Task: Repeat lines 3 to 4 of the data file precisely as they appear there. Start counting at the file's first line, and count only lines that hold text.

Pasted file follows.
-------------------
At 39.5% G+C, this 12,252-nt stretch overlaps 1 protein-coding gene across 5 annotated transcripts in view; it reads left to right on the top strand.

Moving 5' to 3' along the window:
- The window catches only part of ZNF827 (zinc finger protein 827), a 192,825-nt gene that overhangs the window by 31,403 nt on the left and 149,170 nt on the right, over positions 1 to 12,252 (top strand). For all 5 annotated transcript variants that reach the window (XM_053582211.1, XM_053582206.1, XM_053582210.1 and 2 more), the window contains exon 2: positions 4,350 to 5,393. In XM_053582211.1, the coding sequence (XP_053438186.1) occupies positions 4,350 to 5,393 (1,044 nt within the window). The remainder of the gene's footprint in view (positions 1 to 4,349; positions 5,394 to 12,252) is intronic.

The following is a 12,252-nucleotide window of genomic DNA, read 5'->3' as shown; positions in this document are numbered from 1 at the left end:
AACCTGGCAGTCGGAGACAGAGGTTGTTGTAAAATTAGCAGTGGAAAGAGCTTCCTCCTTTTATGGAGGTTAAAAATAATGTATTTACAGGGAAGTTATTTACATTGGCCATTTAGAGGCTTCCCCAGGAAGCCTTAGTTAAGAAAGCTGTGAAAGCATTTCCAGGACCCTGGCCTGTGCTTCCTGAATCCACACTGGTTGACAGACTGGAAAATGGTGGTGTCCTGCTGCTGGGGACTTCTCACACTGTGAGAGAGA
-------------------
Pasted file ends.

- The window catches only part of ZNF827 (zinc finger protein 827), a 192,825-nt gene that overhangs the window by 31,403 nt on the left and 149,170 nt on the right, over positions 1 to 12,252 (top strand). For all 5 annotated transcript variants that reach the window (XM_053582211.1, XM_053582206.1, XM_053582210.1 and 2 more), the window contains exon 2: positions 4,350 to 5,393. In XM_053582211.1, the coding sequence (XP_053438186.1) occupies positions 4,350 to 5,393 (1,044 nt within the window). The remainder of the gene's footprint in view (positions 1 to 4,349; positions 5,394 to 12,252) is intronic.

The following is a 12,252-nucleotide window of genomic DNA, read 5'->3' as shown; positions in this document are numbered from 1 at the left end: